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Home » Catalog » Sustainable Design (SDT)

Sustainable Design (SDT)

SDT 1550  Erosion Prevention and Sediment Control  (3)                          as required
This course will focus on storm water runoff during the construction phase of a project and will present the various methodologies employed to control this potential pollution source.  Coursework will provide a basic understanding of soils and how they behave when exposed during construction; 2 hours of lecture with occasional laboratory demonstrations. Prerequisite: MAT 1221, placement level 3 or equivalent 

SDT 2550  Storm Water Modeling and Permitting (3)                                   as required
This course will focus on Vermont storm water permitting and modeling of storm water systems using HydroCAD; 2 hours of lecture, 2 hours of laboratory/studio per week. Prerequisite: None

SDT 2560  Introduction to Solar Photovoltaic Technology (2)                    as required
This course introduces the basics of solar photovoltaic technology, including solar resource assessment; PV materials and modules; systems components; system sizing and design basics; mechanical mounting systems; installation methods; and performance analysis. The course prepares a student to take the NABCEP PV Solar Entry-Level Knowledge certificate exam; 21 hours of lecture, 21 hours of laboratory. Prerequisite: None

SDT 3000  Sustainable Design and Technology Seminar (1)                                     fall
This course brings together the diverse group of students who enter the SDT program and introduces them to the concept and ethos of sustainability. Readings, films, and other media will be used and outside speakers will be invited. Students will explore their own particular interests in sustainability and present their findings to the class. Internship opportunities will be discussed; 1 hour of seminar per week. Prerequisite: None

SDT 3010  Mediation and Communication (3)                                                         spring
This course introduces students to the basic causes and nature of human conflict. Students will use case studies and role playing to explore the nature of working in groups, the types of conflict that occur, and very basic techniques that can be used to discuss, explore, and sometimes resolve conflict; 3 hours of lecture per week. (General Education: SS, except for SDT students) Prerequisite: Junior standing

SDT 3020  Environmental Permitting (3)                                                                  spring
This course introduces students to the federal, state, and local permitting process. Issues include an introduction to the legal foundation of the permitting process and a historic prospective on environmental permits. Typical topics include the Clean Water and the Clean Air Acts, the Vermont 2000 Farm Bill, Act 250 hearings, and planning and zoning boards. Students will be required to attend permit hearings outside of regular class hours; 1 hour of lecture, 3 hours of studio per week. Prerequisite: None [Course fee: $10]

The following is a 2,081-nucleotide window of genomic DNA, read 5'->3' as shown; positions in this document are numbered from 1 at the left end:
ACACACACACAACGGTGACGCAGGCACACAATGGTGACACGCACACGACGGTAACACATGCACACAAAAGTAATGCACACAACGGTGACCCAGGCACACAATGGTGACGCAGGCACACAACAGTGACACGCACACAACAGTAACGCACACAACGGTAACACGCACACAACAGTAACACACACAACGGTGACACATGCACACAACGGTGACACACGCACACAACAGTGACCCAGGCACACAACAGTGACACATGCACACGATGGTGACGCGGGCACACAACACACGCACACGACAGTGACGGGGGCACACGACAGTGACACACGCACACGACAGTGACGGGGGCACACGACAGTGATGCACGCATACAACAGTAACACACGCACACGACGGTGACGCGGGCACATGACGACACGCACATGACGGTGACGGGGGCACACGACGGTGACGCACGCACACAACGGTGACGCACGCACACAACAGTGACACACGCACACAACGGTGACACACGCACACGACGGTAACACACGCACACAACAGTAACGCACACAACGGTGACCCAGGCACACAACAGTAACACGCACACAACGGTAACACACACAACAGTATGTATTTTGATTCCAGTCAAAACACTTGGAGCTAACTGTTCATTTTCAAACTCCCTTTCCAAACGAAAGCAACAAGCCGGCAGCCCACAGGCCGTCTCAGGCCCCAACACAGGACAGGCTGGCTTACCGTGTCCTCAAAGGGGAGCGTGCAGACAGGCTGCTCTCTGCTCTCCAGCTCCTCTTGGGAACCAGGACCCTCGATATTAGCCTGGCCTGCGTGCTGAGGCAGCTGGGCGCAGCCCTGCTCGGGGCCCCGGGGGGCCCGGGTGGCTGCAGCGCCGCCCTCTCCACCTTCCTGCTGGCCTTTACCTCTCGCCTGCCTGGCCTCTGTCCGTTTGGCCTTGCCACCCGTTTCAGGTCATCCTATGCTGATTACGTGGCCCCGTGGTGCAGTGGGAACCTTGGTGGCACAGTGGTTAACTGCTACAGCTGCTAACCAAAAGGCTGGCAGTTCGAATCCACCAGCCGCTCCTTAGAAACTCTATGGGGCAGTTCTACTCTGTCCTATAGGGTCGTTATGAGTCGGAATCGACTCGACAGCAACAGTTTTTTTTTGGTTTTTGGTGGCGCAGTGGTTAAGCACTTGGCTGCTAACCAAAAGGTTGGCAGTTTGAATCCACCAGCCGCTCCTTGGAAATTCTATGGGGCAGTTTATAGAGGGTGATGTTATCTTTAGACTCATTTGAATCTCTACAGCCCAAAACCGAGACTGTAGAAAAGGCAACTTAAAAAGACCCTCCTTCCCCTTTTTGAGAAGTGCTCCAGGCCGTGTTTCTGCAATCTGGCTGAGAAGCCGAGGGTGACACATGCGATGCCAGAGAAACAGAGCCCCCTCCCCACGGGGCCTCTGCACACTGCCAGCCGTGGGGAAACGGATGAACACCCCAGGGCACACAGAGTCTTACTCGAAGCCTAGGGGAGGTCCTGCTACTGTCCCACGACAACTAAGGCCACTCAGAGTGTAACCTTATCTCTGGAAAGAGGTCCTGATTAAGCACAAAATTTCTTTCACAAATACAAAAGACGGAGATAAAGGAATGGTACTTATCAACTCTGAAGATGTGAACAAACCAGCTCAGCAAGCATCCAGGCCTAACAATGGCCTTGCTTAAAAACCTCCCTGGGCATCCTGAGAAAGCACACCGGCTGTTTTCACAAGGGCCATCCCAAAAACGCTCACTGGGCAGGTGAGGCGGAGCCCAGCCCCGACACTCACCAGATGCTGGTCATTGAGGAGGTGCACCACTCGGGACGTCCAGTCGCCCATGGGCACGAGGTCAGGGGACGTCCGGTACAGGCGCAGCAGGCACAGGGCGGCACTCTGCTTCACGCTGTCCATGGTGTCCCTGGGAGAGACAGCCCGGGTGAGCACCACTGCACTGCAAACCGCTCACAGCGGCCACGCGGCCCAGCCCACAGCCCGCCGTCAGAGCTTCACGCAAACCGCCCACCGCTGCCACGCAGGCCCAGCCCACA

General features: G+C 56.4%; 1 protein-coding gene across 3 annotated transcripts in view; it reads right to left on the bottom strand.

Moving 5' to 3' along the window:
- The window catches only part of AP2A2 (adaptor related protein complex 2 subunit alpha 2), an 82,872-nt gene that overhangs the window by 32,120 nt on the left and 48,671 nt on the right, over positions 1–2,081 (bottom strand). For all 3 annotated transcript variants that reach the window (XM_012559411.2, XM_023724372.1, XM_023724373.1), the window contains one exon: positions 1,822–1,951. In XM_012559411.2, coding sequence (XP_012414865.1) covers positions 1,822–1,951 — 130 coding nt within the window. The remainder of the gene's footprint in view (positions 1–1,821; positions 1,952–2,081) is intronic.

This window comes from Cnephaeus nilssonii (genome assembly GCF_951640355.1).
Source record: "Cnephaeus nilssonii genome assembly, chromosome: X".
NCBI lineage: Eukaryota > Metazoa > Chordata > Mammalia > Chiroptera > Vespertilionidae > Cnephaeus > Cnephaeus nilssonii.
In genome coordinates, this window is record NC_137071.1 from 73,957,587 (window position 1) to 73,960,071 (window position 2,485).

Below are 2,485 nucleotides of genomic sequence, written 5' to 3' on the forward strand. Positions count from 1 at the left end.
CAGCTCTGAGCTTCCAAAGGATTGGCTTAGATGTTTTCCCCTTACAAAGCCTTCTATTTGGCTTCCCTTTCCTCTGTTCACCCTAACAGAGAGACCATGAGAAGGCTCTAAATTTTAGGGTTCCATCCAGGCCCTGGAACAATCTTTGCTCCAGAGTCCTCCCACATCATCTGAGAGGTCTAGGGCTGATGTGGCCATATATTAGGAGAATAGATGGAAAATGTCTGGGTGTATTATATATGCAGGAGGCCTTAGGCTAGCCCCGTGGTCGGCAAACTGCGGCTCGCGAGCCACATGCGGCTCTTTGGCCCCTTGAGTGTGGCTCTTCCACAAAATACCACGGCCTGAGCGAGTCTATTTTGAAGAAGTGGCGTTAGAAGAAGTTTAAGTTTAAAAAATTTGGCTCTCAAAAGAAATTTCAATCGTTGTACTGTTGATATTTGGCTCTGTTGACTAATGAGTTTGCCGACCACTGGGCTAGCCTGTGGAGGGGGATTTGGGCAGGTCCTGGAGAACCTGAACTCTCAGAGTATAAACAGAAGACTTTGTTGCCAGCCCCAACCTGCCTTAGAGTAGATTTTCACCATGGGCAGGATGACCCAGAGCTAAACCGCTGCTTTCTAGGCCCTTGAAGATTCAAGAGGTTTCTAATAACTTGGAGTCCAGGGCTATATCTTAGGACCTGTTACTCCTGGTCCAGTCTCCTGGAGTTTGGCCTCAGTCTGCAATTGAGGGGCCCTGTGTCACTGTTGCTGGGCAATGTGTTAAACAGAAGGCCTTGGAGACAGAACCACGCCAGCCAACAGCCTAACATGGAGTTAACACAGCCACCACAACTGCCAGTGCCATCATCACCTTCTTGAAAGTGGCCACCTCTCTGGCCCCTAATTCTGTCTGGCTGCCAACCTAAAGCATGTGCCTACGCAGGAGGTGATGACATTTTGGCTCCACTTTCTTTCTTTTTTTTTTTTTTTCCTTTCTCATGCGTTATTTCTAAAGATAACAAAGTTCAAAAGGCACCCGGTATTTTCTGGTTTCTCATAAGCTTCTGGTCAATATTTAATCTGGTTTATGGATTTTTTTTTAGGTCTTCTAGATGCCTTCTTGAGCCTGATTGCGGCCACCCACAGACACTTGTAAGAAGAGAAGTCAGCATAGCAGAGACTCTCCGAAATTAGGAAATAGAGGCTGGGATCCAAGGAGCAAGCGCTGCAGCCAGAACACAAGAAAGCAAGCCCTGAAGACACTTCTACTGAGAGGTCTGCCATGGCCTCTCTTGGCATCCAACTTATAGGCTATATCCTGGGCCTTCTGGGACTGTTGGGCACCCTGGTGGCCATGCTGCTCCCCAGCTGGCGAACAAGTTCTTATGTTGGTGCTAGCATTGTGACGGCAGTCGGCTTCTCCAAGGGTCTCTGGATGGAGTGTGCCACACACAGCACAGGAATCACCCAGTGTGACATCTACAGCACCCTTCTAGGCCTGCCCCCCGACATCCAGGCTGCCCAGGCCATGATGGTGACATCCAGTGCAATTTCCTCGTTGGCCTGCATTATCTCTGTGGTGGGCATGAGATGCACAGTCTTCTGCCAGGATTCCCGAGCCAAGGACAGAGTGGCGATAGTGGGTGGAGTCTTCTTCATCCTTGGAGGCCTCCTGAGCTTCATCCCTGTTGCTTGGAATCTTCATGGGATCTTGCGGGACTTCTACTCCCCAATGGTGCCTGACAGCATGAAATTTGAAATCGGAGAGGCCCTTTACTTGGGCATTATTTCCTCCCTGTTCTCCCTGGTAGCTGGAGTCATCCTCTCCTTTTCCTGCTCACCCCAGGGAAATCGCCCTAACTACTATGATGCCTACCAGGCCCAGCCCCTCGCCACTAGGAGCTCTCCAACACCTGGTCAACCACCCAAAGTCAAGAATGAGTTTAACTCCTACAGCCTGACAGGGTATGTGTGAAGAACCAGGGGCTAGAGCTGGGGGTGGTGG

SDT 3111  Energy Systems and Sustainability (3)                                                 spring
This course provides a survey of the technical issues related to energy systems and resources. An overview of energy conversion systems will be studied in terms of current and potential capacity, distribution issues,   technology installation, and life-cycle costs. Energy resources are reviewed in terms of supplies, production, and distribution. Specific technical topics will include the drivers for sustainable energy development; current energy systems (fossil fuel, nuclear, hydroelectric); internal combustion systems; distribution and power transmission; electrical systems; and renewable energy technology, biofuels, biomass systems, and hydrogen-based technology; 3 hours of lecture per week. Prerequisite: CIS 1050 or equivalent and math placement level 2 or higher 

SDT 3119  Introduction to Leadership in Energy and Environmental Design (1)         fall
The purpose of this course module is to provide an understanding of the codes and standards that govern the determination of the sustainable design status of buildings. The course will focus on the USGBC’s Leadership in Energy & Environmental Design “Green” building rating system for new construction, as well as the energy standards that are included in it, particularly ASHRAE 90.1, 62, and 55. The course will include case studies and an example project on which students will be expected to assess the LEED standard. Lectures introduce topics and methods of application; the laboratory emphasizes the application of the LEED standard and required documentation; 2 hours lecture, 2 hours of laboratory per week for 6 weeks. Prerequisite: Concurrent enrollment in ARE 3112

SDT 3121  Sustainable Design and Technology Studio I (3)                                      fall
Through short team projects, all Sustainable Design and Technology students will begin to solve interdisciplinary problems in sustainable design, applying basic concepts learned in the Sustainable survey courses and the technical courses in each discipline. Students will work in interdisciplinary teams on projects that focus on each discipline. Student teams will participate in a stepped process involving problem evaluation, design alternatives, calculations, graphic representation, and presentation to the class and a professional panel. The course introduces students to the design of low-energy systems in small buildings and provides tools for analysis in the schematic phase; 6 hours of studio per week. Prerequisite: SDT 3010 [Course fee: $25]

SDT 3130  Environmental Soils (3)                                                                                 fall
The student will develop a basic understanding of soils and how soils are considered a resource in Vermont. The course will stress understanding of soils in the current and anticipated environmental permitting requirements. This course focuses on hands-on familiarity with soils, soil characteristics, maps, tools, resources, and technical writing; 2 hours of lecture, 3 hours of laboratory per week. Prerequisite: MAT 1210 or placement level 2 [Course fee: $50]